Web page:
Whereas sources 4 and 6 suggest that Henry had given all power to Wolsey, source 5 contradicts this argument, describing how the king had overall power.
Source 4, an extract from Scarisbrick ‘Henry VIII,’ gives the impression that Henry gave all power to Wolsey, whilst he “hunted and jousted.” Cavendish then states how the king had “surrendered the cares of the state into the Cardinal’s hands.” This gives the impression that Wolsey had the powers of the king and was in charge of running the country efficiently. This is supported by source 6, where Henry asks Wolsey to watch some of the key nobility as well as “any others of whom you are superior.” This is clearly Henry giving Wolsey freedom to act as he wishes, thus suggesting power being given to Wolsey. Additional evidence of Wolsey’s power, especially over the nobility, can be seen in his work in the Star Chamber where he often imprisoned nobles. In one instance, Wolsey ordered Sir Paulet Angus [named needs to be verified] to follow him for five years in return for the humiliation suffered by Wolsey earlier on in his career. This presents the Cardinal as a powerful figure i8n the government, who could act freely from the king.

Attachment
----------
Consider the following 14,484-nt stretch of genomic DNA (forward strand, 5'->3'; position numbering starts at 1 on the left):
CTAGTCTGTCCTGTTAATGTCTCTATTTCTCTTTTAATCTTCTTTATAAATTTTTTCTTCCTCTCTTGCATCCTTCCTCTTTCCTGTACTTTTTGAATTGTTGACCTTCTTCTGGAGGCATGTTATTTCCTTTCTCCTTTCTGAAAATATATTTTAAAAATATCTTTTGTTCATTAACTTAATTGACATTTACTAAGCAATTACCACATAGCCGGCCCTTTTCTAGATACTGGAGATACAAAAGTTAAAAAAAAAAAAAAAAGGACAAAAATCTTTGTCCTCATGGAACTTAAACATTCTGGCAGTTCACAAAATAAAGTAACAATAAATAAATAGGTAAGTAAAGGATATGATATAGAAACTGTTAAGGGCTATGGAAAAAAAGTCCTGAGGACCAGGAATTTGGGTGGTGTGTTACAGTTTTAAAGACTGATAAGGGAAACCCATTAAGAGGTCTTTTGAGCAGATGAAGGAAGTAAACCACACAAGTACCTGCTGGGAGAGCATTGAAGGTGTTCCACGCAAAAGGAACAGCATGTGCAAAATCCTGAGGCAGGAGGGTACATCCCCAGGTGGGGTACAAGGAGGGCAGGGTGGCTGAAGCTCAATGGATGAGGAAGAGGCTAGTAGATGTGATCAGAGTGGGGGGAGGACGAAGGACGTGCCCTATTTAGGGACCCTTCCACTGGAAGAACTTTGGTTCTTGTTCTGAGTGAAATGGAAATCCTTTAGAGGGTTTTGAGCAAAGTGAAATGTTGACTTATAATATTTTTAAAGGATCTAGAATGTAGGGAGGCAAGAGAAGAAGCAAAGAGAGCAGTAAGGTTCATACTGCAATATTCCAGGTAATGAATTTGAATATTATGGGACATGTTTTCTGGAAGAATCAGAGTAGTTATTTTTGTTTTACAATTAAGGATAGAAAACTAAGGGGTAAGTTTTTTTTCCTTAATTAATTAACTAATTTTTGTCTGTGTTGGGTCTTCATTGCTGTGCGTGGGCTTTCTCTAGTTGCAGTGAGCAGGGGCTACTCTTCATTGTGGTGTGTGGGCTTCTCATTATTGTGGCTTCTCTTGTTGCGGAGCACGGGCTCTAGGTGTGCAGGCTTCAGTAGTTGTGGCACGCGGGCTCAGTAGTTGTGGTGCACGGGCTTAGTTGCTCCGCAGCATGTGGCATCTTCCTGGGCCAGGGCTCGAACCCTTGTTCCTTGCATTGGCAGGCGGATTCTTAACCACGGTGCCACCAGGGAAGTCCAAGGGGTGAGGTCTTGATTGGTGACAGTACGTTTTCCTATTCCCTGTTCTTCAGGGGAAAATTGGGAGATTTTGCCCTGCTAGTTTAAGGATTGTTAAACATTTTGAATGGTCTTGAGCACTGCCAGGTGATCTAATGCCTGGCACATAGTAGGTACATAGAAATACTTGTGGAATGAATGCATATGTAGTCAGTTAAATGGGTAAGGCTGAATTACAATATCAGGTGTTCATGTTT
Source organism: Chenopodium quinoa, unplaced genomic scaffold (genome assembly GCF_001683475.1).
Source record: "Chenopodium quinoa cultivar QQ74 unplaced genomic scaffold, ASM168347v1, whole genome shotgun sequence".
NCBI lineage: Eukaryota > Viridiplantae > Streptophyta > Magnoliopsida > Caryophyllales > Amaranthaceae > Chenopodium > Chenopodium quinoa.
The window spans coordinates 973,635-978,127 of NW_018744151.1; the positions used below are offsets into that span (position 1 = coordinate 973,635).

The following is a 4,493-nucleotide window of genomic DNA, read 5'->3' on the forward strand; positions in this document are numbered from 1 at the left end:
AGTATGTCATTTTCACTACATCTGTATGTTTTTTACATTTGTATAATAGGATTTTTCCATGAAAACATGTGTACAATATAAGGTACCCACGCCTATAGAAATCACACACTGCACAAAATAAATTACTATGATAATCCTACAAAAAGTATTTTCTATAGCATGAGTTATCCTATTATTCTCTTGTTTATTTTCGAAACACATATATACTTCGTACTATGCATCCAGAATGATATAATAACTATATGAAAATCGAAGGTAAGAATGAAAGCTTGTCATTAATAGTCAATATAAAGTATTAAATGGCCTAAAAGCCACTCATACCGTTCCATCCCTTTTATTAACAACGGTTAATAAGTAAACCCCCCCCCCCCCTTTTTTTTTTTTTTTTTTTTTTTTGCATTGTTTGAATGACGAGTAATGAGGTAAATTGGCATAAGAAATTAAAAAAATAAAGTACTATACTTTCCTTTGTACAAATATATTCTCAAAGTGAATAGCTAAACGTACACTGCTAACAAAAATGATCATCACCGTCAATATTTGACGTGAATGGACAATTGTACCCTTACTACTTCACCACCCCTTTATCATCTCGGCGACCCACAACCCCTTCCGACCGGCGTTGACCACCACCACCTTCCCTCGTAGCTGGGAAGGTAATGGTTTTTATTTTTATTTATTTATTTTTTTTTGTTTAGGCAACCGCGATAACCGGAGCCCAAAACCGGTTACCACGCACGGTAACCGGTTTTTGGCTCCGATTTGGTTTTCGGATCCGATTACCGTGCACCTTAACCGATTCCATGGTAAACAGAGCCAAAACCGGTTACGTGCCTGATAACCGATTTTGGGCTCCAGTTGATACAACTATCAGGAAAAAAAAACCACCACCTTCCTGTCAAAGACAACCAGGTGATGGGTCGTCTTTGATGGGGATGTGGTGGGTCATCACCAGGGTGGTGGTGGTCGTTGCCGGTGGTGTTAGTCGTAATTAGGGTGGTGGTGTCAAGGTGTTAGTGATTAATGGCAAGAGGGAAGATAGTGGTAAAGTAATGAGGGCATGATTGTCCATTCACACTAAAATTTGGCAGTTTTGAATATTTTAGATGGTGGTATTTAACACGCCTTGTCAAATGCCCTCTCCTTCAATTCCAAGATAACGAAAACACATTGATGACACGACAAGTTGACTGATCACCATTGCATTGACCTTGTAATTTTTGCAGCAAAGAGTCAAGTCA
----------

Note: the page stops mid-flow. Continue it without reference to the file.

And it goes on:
However in source 6, it should be remembered that Henry is giving Wolsey an instruction which although giving him freedom too, shows that Henry was in overall control. Also, the report from Cavendish in source 4, is possibly un-reliable as there is a link that Cavendish, being Wolsey’s “friend and servant,” may be biased towards his master. This may lead him to possibly exaggerate the powers actually bestowed by Wolsey. Additionally, source 4 offers no indication of the year that this occurred in, as it is possible that Wolsey’s power worked throughout the ten year period depending on certain events. For example, throughout the French Invasion of 1512 and 1513, when Henry led on occasion 30,000 soldiers into France, it is clear that Henry was in control....
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